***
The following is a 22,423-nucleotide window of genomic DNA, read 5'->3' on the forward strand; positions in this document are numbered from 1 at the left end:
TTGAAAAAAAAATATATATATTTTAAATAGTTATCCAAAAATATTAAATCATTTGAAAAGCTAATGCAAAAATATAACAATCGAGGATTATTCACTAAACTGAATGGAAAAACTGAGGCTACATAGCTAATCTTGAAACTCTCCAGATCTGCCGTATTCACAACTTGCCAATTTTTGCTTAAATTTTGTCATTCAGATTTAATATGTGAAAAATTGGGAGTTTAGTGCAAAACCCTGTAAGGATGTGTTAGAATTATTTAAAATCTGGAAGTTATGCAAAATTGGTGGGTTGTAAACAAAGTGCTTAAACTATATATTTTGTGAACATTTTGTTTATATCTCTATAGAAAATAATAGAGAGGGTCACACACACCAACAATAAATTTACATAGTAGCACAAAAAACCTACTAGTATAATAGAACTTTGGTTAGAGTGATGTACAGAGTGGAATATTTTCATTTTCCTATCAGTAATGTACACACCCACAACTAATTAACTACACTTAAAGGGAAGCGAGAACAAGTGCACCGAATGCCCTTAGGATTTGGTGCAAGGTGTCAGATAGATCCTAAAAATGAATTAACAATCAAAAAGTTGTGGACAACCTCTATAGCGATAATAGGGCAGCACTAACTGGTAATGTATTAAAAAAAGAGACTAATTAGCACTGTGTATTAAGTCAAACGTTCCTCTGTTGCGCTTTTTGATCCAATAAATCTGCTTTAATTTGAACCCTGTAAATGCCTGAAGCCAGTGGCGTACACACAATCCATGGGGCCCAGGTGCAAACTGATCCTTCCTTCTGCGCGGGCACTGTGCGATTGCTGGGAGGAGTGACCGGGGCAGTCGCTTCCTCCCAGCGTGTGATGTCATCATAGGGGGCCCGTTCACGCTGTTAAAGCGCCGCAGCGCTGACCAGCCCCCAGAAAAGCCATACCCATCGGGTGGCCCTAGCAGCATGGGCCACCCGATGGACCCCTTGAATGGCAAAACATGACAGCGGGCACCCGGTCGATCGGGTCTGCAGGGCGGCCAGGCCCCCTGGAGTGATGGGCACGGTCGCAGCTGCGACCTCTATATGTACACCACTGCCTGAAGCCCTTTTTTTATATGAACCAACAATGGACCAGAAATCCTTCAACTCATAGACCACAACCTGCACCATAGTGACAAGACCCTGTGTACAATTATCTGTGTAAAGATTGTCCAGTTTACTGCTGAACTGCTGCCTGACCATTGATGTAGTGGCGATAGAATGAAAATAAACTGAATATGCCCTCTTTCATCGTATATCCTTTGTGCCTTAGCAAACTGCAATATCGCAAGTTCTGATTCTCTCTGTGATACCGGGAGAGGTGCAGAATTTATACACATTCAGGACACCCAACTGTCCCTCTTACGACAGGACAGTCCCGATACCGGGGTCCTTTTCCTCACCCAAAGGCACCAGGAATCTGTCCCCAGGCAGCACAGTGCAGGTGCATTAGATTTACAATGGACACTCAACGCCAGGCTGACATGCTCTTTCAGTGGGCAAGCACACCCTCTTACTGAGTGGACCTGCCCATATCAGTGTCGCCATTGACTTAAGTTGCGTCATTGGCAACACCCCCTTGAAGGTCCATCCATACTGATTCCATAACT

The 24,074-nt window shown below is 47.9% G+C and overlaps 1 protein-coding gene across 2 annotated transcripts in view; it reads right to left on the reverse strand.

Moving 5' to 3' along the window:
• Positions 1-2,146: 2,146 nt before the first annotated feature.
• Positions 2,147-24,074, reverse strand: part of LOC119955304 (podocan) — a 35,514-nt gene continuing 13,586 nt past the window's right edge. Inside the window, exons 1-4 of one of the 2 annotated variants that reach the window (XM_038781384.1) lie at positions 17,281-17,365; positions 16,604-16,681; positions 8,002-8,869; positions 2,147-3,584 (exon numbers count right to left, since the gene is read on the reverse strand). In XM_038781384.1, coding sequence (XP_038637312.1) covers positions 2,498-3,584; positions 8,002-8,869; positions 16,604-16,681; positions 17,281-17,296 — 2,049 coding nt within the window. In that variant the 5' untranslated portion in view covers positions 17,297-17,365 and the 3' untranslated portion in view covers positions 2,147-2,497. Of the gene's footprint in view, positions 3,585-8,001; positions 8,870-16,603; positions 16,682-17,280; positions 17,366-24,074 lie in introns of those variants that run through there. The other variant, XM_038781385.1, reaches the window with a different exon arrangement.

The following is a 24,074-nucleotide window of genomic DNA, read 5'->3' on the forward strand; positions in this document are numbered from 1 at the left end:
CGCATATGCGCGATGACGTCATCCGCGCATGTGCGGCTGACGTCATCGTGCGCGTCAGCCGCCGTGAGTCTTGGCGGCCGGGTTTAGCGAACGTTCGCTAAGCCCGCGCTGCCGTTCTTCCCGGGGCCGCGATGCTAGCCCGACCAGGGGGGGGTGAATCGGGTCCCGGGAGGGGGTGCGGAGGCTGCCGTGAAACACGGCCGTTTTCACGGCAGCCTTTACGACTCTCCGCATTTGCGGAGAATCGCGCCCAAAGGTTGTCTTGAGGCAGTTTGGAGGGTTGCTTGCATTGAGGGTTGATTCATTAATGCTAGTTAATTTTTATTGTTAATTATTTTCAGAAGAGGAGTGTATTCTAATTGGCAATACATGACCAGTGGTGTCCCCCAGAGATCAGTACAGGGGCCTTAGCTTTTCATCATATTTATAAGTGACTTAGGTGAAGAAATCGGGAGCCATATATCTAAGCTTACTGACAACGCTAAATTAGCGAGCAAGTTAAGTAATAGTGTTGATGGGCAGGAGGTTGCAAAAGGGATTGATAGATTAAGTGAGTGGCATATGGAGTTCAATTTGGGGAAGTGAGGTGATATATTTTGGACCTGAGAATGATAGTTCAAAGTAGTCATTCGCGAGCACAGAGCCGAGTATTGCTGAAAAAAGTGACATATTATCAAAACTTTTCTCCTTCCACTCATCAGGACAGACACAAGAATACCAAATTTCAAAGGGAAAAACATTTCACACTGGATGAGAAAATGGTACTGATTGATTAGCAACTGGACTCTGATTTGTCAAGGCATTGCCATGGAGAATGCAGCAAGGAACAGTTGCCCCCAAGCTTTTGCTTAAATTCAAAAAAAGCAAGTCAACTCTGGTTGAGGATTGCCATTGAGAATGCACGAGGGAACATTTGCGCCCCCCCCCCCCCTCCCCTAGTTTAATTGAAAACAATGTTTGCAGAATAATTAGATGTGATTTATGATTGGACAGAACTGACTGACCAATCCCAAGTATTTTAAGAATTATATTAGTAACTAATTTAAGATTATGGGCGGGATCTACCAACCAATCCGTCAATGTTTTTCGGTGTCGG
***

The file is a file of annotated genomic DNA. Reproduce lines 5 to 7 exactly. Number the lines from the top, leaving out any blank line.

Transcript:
• Positions 1-2,146: 2,146 nt before the first annotated feature.
• Positions 2,147-24,074, reverse strand: part of LOC119955304 (podocan) — a 35,514-nt gene continuing 13,586 nt past the window's right edge. Inside the window, exons 1-4 of one of the 2 annotated variants that reach the window (XM_038781384.1) lie at positions 17,281-17,365; positions 16,604-16,681; positions 8,002-8,869; positions 2,147-3,584 (exon numbers count right to left, since the gene is read on the reverse strand). In XM_038781384.1, coding sequence (XP_038637312.1) covers positions 2,498-3,584; positions 8,002-8,869; positions 16,604-16,681; positions 17,281-17,296 — 2,049 coding nt within the window. In that variant the 5' untranslated portion in view covers positions 17,297-17,365 and the 3' untranslated portion in view covers positions 2,147-2,497. Of the gene's footprint in view, positions 3,585-8,001; positions 8,870-16,603; positions 16,682-17,280; positions 17,366-24,074 lie in introns of those variants that run through there. The other variant, XM_038781385.1, reaches the window with a different exon arrangement.

The following is a 24,074-nucleotide window of genomic DNA, read 5'->3' on the forward strand; positions in this document are numbered from 1 at the left end: